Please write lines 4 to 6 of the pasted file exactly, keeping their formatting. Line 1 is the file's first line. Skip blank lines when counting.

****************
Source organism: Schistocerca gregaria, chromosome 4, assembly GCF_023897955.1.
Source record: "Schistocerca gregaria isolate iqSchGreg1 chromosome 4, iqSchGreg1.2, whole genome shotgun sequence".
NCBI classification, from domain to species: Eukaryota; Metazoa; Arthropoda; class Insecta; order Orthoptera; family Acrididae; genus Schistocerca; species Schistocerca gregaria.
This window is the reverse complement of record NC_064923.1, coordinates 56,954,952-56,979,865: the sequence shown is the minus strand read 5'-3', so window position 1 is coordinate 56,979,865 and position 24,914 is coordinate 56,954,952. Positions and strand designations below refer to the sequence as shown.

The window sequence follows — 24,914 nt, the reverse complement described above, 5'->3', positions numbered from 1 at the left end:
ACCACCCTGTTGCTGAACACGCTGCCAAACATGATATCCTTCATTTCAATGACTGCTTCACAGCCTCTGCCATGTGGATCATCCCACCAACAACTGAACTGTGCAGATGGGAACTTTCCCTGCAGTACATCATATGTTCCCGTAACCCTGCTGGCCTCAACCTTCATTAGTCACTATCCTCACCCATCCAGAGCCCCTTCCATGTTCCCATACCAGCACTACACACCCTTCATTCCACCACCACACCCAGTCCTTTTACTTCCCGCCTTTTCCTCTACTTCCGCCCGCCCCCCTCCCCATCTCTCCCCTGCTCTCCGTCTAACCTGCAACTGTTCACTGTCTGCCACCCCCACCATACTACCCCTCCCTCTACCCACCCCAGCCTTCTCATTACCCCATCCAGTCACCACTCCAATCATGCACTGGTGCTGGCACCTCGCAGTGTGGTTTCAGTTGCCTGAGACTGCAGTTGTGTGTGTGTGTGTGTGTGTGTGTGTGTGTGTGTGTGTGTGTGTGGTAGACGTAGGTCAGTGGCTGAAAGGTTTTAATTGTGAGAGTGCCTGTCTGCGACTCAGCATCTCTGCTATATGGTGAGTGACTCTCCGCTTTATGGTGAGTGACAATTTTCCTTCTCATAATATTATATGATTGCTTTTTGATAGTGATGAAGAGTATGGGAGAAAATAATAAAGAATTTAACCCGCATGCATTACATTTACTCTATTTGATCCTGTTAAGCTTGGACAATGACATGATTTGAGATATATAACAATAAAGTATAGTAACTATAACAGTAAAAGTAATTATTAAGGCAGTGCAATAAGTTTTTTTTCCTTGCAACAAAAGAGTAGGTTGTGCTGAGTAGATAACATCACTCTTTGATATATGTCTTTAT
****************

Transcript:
This window is the reverse complement of record NC_064923.1, coordinates 56,954,952-56,979,865: the sequence shown is the minus strand read 5'-3', so window position 1 is coordinate 56,979,865 and position 24,914 is coordinate 56,954,952. Positions and strand designations below refer to the sequence as shown.

The window sequence follows — 24,914 nt, the reverse complement described above, 5'->3', positions numbered from 1 at the left end:
ACCACCCTGTTGCTGAACACGCTGCCAAACATGATATCCTTCATTTCAATGACTGCTTCACAGCCTCTGCCATGTGGATCATCCCACCAACAACTGAACTGTGCAGATGGGAACTTTCCCTGCAGTACATCATATGTTCCCGTAACCCTGCTGGCCTCAACCTTCATTAGTCACTATCCTCACCCATCCAGAGCCCCTTCCATGTTCCCATACCAGCACTACACACCCTTCATTCCACCACCACACCCAGTCCTTTTACTTCCCGCCTTTTCCTCTACTTCCGCCCGCCCCCCTCCCCATCTCTCCCCTGCTCTCCGTCTAACCTGCAACTGTTCACTGTCTGCCACCCCCACCATACTACCCCTCCCTCTACCCACCCCAGCCTTCTCATTACCCCATCCAGTCACCACTCCAATCATGCACTGGTGCTGGCACCTCGCAGTGTGGTTTCAGTTGCCTGAGACTGCAGTTGTGTGTGTGTGTGTGTGTGTGTGTGTGTGTGTGTGTGTGTGTGTGGTAGACGTAGGTCAGTGGCTGAAAGGTTTTAATTGTGAGAGTGCCTGTCTGCGACTCAGCATCTCTGCTATATGGTGAGTGACTCTCCGCTTTATGGTGAGTGACAATTTTCCTTCTCATAATATTATATGATTGCTTTTTGATAGTGATGAAGAGTATGGGAGAAAATAATAAAGAATTTAACCCGCATGCATTACATTTACTCTATTTGATCCTGTTAAGCTTGGACAATGACATGATTTGAGATATATAACAATAAAGTATAGTAACTATAACAGTAAAAGTAATTATTAAGGCAGTGCAATAAGTTTTTTTTCCTTGCAACAAAAGAGTAGGTTGTGCTGAGTAGATAACATCACTCTTTGATATATGTCTTTAT